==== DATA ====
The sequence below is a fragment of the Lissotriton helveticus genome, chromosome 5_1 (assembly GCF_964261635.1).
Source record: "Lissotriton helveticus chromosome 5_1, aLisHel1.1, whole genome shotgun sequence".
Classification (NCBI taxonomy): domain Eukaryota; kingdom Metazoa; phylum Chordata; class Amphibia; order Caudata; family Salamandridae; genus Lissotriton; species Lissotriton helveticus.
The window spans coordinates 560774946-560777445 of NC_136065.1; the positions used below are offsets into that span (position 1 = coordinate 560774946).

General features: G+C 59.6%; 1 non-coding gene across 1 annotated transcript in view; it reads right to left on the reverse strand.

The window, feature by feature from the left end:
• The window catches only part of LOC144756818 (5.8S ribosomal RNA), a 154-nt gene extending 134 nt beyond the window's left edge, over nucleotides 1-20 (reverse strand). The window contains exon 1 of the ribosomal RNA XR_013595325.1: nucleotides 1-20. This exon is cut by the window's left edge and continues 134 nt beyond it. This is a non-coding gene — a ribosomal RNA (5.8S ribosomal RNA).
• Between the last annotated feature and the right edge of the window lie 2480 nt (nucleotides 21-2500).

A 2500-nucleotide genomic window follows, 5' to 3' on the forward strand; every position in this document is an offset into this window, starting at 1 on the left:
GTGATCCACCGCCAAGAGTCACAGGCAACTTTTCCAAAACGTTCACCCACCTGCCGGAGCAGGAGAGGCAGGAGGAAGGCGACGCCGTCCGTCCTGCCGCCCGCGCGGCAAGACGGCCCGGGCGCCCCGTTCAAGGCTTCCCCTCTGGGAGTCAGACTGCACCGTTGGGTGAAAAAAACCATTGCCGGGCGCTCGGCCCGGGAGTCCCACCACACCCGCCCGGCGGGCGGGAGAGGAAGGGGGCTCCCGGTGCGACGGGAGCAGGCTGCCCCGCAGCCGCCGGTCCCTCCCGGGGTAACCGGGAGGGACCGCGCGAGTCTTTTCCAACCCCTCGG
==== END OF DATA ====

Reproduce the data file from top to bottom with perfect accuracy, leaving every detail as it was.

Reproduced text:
The sequence below is a fragment of the Lissotriton helveticus genome, chromosome 5_1 (assembly GCF_964261635.1).
Source record: "Lissotriton helveticus chromosome 5_1, aLisHel1.1, whole genome shotgun sequence".
Classification (NCBI taxonomy): domain Eukaryota; kingdom Metazoa; phylum Chordata; class Amphibia; order Caudata; family Salamandridae; genus Lissotriton; species Lissotriton helveticus.
The window spans coordinates 560774946-560777445 of NC_136065.1; the positions used below are offsets into that span (position 1 = coordinate 560774946).

General features: G+C 59.6%; 1 non-coding gene across 1 annotated transcript in view; it reads right to left on the reverse strand.

The window, feature by feature from the left end:
• The window catches only part of LOC144756818 (5.8S ribosomal RNA), a 154-nt gene extending 134 nt beyond the window's left edge, over nucleotides 1-20 (reverse strand). The window contains exon 1 of the ribosomal RNA XR_013595325.1: nucleotides 1-20. This exon is cut by the window's left edge and continues 134 nt beyond it. This is a non-coding gene — a ribosomal RNA (5.8S ribosomal RNA).
• Between the last annotated feature and the right edge of the window lie 2480 nt (nucleotides 21-2500).

A 2500-nucleotide genomic window follows, 5' to 3' on the forward strand; every position in this document is an offset into this window, starting at 1 on the left:
GTGATCCACCGCCAAGAGTCACAGGCAACTTTTCCAAAACGTTCACCCACCTGCCGGAGCAGGAGAGGCAGGAGGAAGGCGACGCCGTCCGTCCTGCCGCCCGCGCGGCAAGACGGCCCGGGCGCCCCGTTCAAGGCTTCCCCTCTGGGAGTCAGACTGCACCGTTGGGTGAAAAAAACCATTGCCGGGCGCTCGGCCCGGGAGTCCCACCACACCCGCCCGGCGGGCGGGAGAGGAAGGGGGCTCCCGGTGCGACGGGAGCAGGCTGCCCCGCAGCCGCCGGTCCCTCCCGGGGTAACCGGGAGGGACCGCGCGAGTCTTTTCCAACCCCTCGG